As discussed in a previous article, the purpose of Bharatanāṭyaṃ is to awaken the Rasa experience in the spectator. Rasa has no translation in English. Rasa can be described as a supreme aesthetic experience and bliss. Abhinaya is the embodiment of characters, stories, and situations with the purposes of generating Bhāva-s and Rasa. Abhinaya consists of four subdivisions: Vācika, Āṅgika, Āhārya and Sātvika.

It is somewhat perplexing to hear dancers say that they do not believe in using a lot of Āhārya abhinaya because they are ‘minimalists’ in this regard; perhaps they do not realize the full import of what minimalism means in the artistic realm. Minimalism is a technical term; it is a movement in art that originated in the 1960’s and had its heyday in the late 1960’s and 1970’s. Minimalist art is not just ‘simplified’ art but art that is materially objective and does not refer to anything outside of itself. This means that minimalist art does not refer to any kind of symbolism, spirituality, or sacredness. In a prior article we saw that Bharatanāṭyaṃ is indeed a sacred Hindu art derived from the Vedas. Thus, Bharatanāṭyaṃ and minimalism are not compatible in their aims. Furthermore, far from being an avant-garde trend, the Minimalist movement in art is now quite outmoded. More significantly, claiming to want simplicity in the dance costume in order to focus only on the art conflates Āhārya abhinaya with mere materialistic embellishment, which it is not.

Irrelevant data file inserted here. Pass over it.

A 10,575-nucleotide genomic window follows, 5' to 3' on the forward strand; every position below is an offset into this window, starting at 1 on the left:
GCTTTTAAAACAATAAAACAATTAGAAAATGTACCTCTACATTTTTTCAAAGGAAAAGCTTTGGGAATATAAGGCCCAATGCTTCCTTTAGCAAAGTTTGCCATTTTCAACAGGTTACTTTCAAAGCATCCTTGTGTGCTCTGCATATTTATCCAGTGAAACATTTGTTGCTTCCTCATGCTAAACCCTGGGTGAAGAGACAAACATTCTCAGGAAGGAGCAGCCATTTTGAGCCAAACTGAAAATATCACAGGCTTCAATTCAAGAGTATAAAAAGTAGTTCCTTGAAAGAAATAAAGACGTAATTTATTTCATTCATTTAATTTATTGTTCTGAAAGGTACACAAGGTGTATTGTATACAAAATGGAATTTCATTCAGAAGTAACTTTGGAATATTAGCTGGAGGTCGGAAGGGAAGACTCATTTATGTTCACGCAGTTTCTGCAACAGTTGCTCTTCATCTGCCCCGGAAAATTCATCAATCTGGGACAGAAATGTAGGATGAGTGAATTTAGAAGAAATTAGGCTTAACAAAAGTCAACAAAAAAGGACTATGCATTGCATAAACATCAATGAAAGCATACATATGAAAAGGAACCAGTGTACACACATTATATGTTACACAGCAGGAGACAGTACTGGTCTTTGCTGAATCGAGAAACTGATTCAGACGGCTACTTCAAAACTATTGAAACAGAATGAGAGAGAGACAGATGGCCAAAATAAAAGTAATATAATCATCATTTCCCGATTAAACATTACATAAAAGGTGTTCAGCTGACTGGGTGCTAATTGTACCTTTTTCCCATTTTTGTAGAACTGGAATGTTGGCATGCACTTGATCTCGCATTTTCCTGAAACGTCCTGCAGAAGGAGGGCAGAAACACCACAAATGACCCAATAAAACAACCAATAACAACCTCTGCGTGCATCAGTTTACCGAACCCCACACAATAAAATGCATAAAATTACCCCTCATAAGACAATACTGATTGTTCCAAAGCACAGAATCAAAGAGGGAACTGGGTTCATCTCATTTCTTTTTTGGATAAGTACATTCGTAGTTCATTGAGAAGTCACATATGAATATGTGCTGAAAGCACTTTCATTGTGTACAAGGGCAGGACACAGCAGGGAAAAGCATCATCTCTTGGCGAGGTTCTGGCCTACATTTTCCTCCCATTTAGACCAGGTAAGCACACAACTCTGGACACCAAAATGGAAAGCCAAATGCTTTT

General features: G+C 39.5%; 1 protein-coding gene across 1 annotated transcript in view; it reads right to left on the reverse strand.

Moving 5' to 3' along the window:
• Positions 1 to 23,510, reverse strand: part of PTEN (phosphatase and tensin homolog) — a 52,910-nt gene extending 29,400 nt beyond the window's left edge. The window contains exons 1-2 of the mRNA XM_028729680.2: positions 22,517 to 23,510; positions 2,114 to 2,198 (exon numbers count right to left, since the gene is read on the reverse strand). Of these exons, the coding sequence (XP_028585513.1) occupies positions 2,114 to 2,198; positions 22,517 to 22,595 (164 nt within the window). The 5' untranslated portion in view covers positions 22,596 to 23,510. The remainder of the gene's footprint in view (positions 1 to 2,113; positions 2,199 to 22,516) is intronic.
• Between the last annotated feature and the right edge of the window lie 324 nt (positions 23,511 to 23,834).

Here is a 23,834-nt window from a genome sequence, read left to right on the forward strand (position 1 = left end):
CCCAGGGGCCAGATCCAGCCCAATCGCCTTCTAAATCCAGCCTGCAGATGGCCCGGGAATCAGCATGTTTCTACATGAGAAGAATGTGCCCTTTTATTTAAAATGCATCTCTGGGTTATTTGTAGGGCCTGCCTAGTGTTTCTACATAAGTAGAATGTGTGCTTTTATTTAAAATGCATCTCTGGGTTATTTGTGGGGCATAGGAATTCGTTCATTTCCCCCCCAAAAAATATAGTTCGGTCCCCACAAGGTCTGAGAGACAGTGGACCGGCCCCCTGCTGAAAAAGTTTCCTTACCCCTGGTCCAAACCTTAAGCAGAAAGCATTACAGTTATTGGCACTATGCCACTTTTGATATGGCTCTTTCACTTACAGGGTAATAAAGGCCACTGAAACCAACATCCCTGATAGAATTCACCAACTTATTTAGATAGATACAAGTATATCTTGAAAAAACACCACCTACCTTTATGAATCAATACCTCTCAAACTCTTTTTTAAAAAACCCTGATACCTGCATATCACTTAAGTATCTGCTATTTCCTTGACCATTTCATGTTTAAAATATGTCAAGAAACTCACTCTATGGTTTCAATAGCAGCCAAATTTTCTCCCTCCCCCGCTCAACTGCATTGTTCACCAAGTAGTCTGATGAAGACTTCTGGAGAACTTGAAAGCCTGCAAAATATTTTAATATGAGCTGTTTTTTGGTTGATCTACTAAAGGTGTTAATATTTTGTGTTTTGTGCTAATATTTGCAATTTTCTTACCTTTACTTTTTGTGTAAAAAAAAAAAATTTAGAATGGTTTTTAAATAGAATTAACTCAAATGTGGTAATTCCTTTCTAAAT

Āhārya Abhinaya affects the performance in two ways: The first is how it affects the onlooker, and the second is how it affects the dancer.

Āhārya Abhinaya and the Audience

As Bharata emphasizes in the Nāṭyaśāstra, Āhārya abhinaya must be carefully considered with respect to the Bhāva-s and Rasa-s the dancers or actors want to generate. The purpose of Bharatanāṭyaṃ and all Hindu arts is to pervade Bhāva-s during the dance performance and awaken the Rasa experience in the onlooker. According to Abhinavagupta, Rasānanda is akin to Brahmānanda, the experience of Rasa is similar to experiencing of Brahman. In order to do this, every single aspect of the dance is carefully chosen to add to the effect it has on the onlooker and the Rasa they experience. Bharata states that an actor or dancer should make intelligent use of jewelry, colors and costumes keeping in mind which Bhāva-s and Rasa that they support. Thus, it becomes obvious that Āhārya has a much deeper purpose and is not just materialistic, or to beautify, or to help the audience recognize the characters.

Every small detail in a Bharatanāṭyaṃ dance integrally acts on the onlooker. The spectator may not even consciously be aware of the detail, so much the better. However, this does not mean that the dancer should neglect it. Āhārya is the finishing touch, the final sophisticated refinement that will aid in the embodiment of Bhāva-s.